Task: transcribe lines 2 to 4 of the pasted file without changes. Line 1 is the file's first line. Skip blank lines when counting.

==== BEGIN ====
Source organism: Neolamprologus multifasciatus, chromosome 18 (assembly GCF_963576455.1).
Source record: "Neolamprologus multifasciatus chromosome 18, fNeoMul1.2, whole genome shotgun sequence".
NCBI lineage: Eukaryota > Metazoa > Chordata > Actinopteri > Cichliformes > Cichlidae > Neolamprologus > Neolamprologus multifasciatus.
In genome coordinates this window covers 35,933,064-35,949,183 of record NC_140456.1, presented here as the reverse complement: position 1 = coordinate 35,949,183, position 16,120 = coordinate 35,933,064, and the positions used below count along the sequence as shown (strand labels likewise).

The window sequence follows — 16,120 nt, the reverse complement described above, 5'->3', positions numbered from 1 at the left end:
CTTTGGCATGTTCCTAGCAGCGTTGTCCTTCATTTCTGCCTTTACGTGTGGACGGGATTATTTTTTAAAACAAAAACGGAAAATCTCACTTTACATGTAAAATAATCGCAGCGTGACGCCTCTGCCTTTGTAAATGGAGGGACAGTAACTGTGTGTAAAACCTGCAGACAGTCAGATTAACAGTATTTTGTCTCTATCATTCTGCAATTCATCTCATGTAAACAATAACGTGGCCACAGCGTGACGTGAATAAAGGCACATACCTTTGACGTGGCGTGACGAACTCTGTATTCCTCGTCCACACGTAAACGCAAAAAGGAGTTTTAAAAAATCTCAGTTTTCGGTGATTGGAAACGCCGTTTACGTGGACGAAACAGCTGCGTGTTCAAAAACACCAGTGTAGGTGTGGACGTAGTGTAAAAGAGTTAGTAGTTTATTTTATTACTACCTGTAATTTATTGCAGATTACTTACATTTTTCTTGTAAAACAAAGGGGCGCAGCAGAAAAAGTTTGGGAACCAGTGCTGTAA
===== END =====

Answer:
Source record: "Neolamprologus multifasciatus chromosome 18, fNeoMul1.2, whole genome shotgun sequence".
NCBI lineage: Eukaryota > Metazoa > Chordata > Actinopteri > Cichliformes > Cichlidae > Neolamprologus > Neolamprologus multifasciatus.
In genome coordinates this window covers 35,933,064-35,949,183 of record NC_140456.1, presented here as the reverse complement: position 1 = coordinate 35,949,183, position 16,120 = coordinate 35,933,064, and the positions used below count along the sequence as shown (strand labels likewise).